My awareness of the potential consequences of sarcoma is not just through my personal experience. When I arrived at chemo, there was a lady with a sarcoma starting at the same time. She was delighted to meet me because she hadn’t met anyone with a sarcoma up until then. Hers had recurred after six years in remission. We went through chemo together. I missed a week with an infection so she visited me in hospital after each of her five chemos that week. She then had some complications and I visited her. She always seemed, outwardly, to cope with it better than me. After we had finished our treatment, I was in Melbourne on business having lunch with workmates in an Italian and I received a text from her to say she had just had a scan and her tumours had shrunk, she was absolutely wrapped. Months later she suffered a relapse. I visited her in hospital a number of times during various treatments and saw her make some recoveries. She went a bit quiet in mid 2011. I tried to track her down and found her Facebook page so inserted a comment to ask her how she was. Her husband replied that she was doing it tough and the next day the Facebook message said she had flown with the angels. That’s the nature of what we are talking about with sarcoma.
There have also been lighter moments from time to time: Prof Wood’s caution when we were talking about Mrs Wood taking the stitches out: “Make sure she has her glasses on” and Richard Carey Smith’s words when he discovered during the Ashes tour that I wasn’t a pom “Suck it up Princess”, delivered with a massive smile on his face!

I guess when you work with a disease that is very damaging and often brings life to an end, you value life. It seems to be that way with the sarcoma team, they are all mad outdoor enthusiasts and cant get enough of biking, paddling, running, diving etc. Their exploits on their bikes in the “Ride to Conquer Cancer” attest to this. For me personally I have similar interests and my greatest concern when the sarcoma was diagnosed was whether those activities would be curtailed. It’s indulgent, I know, but that’s how I felt.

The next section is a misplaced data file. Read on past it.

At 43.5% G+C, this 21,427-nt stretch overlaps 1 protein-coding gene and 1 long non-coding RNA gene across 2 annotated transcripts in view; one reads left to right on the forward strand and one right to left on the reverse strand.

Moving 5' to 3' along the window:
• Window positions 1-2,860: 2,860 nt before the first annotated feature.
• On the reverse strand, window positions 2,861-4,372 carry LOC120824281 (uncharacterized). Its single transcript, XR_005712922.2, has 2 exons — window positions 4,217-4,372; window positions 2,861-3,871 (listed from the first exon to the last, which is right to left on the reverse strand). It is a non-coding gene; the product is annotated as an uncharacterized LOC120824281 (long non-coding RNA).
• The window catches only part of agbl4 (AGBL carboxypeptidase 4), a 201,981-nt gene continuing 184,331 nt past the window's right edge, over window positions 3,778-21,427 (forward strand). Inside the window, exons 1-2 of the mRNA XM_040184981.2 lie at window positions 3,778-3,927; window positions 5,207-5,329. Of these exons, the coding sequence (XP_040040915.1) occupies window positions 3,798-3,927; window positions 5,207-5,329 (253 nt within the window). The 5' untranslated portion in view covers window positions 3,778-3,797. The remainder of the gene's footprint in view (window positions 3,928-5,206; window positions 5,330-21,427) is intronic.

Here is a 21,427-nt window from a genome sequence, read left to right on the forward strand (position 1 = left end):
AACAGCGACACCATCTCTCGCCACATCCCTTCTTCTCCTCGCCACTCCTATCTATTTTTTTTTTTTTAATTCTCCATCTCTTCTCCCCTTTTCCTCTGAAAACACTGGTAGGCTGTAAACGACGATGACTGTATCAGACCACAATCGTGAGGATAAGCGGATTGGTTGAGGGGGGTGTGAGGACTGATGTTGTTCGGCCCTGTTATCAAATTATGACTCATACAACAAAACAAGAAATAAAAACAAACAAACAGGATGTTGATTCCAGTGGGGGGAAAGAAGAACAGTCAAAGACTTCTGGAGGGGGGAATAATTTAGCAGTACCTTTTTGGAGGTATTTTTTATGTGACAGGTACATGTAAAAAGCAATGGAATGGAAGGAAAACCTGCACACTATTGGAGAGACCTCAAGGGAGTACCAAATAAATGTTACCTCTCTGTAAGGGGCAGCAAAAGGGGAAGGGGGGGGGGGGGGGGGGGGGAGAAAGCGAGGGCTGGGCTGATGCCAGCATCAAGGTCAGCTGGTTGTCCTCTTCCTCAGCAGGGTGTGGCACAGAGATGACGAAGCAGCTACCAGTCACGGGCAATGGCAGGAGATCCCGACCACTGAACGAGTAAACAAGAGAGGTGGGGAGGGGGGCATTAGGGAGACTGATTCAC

So now, with the help of the radiation oncologist who killed the tumour, the surgeons who were able to remove it and still retain lots of functionality in my leg, the medical oncologist who did all the work to minimize the likelihood of return, the exercise physyiologist who taught me how to build strength back up, the orthotist who builds bionic leg components for me, the other skills & people that have helped, I can pedal my bike, ride my snowboard, paddle my kayak and walk quite smoothly. I often find myself when I am out doing active stuff, thinking I couldn’t have done it without the sarcoma team, I need to send them an email and thank them and some times I do.

An experience like a sarcoma doesn’t hit just you. It becomes an issue for your whole family and your friends. This note is an opportunity to thank some of our friends also and my wife Karen and our two boys and our two dogs all of whom loved me and supported me for every minute of the experience and continue to do so.

So I’ve been incredibly fortunate in that I have good functionality and have not seen a return of the cancer. This note is all about more of that and catching tumours early so they don’t land up looking at home on the grill at Hippo Creek and they don’t bring terrible suffering to people and their families.

Hopefully you have some insights into what a great integrated, professional, caring, human team we have working on sarcomas here in Perth and hopefully you have a bit more of an understanding on how and why to sell the message as we continue to raise support for this research initiative and we honour the memory of Abbie Basson with our efforts and our successes, thank you for reading this!!!!

Leave a comment

Your email address will not be published. Required fields are marked *

*